In Spring 2015 we spent a few days on the island of Malta. This was a bit of an experiment on my part because I wanted to see if Kim liked it there as much as I do. It is sometimes said that you either love Malta or you hate it, it is like Manchester United or Marmite, there are no half measures, there is no sitting on the fence.
As it turned out Kim loved it and eighteen months later we returned to the same place this time with grandchildren.
This was to be a family holiday, sightseeing would not be a priority but there were one or two things that we wanted to do all the same. One of them was to go to the village of Mellieha and visit the Second-World-War air-raid shelters which were closed the last time that we had visited.
As it was a hot day and the children preferred to stay at the hotel swimming pool we spared them the ordeal of the walk. It was a steep climb to the village with a long sweeping road and baking tarmac that looped around in teasing bends and we were glad when we reached the top and the huge Parish Church because although this was October it was still very hot.
Everyone was keen to tell us that Malta was suffering a drought and there had been no real rain for eighteen months or so. We sympathised with them of course but secretly hoped that the drought and the hot weather would last just a few more days!
Every village in Malta and Gozo has a church the size of a medieval cathedral and all have a story of how it was paid for and built by the residents of the village and Mellieha is no exception. It is indeed a grand structure standing in the most prominent place in the village with glorious views in all directions.
This time we were pleased to find that the shelter was open for business, there was a man at a desk who looked old enough to have helped build the tunnels who gave us some information and we purchased our good value tickets at only €2.40 each and went through the entrance and immediately underground.
These shelters were cut into the rock all over Mellieha and the rest of Malta during the war because the island has the unenviable record for being the most bombed place in all of Europe. To be specific and before someone picks me up on this point, I am talking about the longest sustained bombing campaign and not the greatest amount of tonnage or even the most destructive.
This was because of its potential importance to both the Allies and the Axis powers. The capital of Valletta and its important harbour was of high strategic value, for the British to protect their Mediterranean fleet and a much valued prize for Germany as an important place to support the supply chain to the overstretched army in North Africa.
In two years from June 1940 the Luftwaffe flew three-thousand bombing raids over Malta, nine thousand buildings were destroyed and seventeen-thousand more severely damaged. In March and April 1942, more explosives were dropped on the tiny Mediterranean island of Malta – smaller than the Isle of Wight – than on the whole of Britain during the first year of the Blitz.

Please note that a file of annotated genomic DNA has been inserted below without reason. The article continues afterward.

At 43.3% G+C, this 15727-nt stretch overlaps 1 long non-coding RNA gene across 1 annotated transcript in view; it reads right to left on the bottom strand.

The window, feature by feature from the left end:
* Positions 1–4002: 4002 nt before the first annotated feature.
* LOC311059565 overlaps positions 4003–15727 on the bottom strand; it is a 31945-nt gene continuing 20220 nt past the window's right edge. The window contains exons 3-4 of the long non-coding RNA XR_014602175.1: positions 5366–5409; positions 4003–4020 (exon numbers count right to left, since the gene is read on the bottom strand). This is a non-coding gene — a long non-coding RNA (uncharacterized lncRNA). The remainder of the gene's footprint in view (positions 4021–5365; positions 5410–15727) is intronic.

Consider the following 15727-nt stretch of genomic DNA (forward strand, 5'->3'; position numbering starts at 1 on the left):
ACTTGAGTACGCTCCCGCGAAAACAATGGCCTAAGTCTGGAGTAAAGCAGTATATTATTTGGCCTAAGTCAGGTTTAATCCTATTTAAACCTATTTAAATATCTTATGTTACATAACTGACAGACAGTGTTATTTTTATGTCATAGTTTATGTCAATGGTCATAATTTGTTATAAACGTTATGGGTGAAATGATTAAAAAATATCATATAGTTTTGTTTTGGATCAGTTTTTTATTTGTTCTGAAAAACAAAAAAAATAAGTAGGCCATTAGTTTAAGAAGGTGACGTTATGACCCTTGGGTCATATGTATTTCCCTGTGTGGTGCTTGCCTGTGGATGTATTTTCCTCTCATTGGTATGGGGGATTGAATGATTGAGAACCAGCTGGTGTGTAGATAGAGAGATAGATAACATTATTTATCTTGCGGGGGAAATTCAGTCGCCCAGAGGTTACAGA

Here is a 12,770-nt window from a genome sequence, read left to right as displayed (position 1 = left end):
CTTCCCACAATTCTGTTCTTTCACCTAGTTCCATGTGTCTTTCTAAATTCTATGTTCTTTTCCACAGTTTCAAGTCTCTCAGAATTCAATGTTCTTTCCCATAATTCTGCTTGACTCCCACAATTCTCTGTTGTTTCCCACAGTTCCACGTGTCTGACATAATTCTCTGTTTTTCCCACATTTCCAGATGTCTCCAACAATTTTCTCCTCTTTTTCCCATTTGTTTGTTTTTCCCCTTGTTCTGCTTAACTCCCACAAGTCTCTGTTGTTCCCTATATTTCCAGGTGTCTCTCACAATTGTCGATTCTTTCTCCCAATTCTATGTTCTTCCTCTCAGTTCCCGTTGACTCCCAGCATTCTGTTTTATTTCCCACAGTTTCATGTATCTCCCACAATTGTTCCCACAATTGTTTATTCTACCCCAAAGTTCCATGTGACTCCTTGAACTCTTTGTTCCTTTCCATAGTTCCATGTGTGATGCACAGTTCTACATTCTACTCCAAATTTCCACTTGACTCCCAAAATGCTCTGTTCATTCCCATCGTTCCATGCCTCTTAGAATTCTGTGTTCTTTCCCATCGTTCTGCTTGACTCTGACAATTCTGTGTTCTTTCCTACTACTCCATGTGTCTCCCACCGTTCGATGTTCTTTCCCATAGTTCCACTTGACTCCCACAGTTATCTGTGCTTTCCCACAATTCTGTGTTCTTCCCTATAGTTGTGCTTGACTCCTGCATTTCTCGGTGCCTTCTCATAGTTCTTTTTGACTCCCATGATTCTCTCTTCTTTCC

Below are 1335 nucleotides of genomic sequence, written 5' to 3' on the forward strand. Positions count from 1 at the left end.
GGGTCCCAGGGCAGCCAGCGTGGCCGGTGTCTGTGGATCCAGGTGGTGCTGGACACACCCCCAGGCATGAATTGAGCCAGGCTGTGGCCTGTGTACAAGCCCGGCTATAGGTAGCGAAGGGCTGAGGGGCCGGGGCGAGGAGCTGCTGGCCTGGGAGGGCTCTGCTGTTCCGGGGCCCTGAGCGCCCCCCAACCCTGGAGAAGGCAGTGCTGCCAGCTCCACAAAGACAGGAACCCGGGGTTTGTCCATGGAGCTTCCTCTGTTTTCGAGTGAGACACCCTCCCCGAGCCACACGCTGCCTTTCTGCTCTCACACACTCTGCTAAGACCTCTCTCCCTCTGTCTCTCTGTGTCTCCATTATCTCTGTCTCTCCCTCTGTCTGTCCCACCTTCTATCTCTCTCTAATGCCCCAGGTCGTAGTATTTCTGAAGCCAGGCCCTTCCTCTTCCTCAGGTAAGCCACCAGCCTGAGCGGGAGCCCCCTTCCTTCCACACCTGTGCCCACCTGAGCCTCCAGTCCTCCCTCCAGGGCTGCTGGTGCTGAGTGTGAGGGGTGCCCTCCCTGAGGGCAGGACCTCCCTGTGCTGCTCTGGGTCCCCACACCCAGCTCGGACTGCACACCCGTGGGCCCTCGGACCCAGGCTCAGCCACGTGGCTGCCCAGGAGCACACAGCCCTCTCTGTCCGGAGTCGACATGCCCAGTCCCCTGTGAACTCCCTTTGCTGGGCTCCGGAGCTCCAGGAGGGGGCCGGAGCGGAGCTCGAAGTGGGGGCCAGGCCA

People needed somewhere safe to shelter and two-thousand miners and stonemasons were recruited to build public shelters and began to tunnel into the limestone rock of the island.
The shelter at Mellieha was one of them and it took us into a labyrinth of passages nearly half a mile long with a decent amount of displays and reconstructions to tell the story of the shelters and the daily life of the people who like Hobbits, had no option but to use them. Most people sheltered in the crowded communal tunnels but some were fortunate to have their own private rooms and there was a confessional shelter and a two room maternity wing.
By June 1941 the digging workforce had increased to over five-thousand and nearly five-hundred public rock shelters had been finished and another four-hundred were in progress. In all they could house over two-hundred thousand Maltese civilians which was just about enough but also thoroughly uncomfortable.
By February 1942, with raids often continuous throughout the night, shelters became congested with chairs and bedding brought in for comfort and rest. The four square feet per head originally allowed was reduced to two and was hopelessly insufficient. Anticipating a night of raids, people began to rush to shelters straight after evening meal every evening. Spaces were often over-subscribed and crowded. Conditions were said to be dirty, cramped and noisy but at least provided safety from the raids above. Rather like the Underground stations in London during the blitz.
It reminded me of when I was a boy of about ten and I had a friend called Dave (Daddy) Elson who had dug an underground camp in his back garden – we used to go to his camp and sit in it by candle-light and wonder why?
On the way out we spotted a sign which said…”Life during the enemy blitz is not an experience we wish to relive, hence the Mellieha World War II shelters stand as a testimony to those who endured the adversity of war until victory was won.” – I think that just about says it all!
To be honest, apart from a visit to the war time air raid shelter there isn’t a great deal more to see in Mellieha. Even though it has been included in the EU list of ‘European Destinations of Excellence’ it isn’t really a tourist attraction and it is all the better for that, so after a while exploring the streets and the tiny working harbour we made our way back down to the holiday bay and selected a bar for a beer and a snack of a Maltese platter and as we sat with the sun on our backs a reflection on life under ground and what life might have been like during the siege.
Other Cave Stories:
Drogarati Cave and Blue Lagoon, Kephalonia
Blue Lagoon, Capri
Cueva El Guerro, Castilla y Leon, Spain
Altamira Caves Santillana del Mar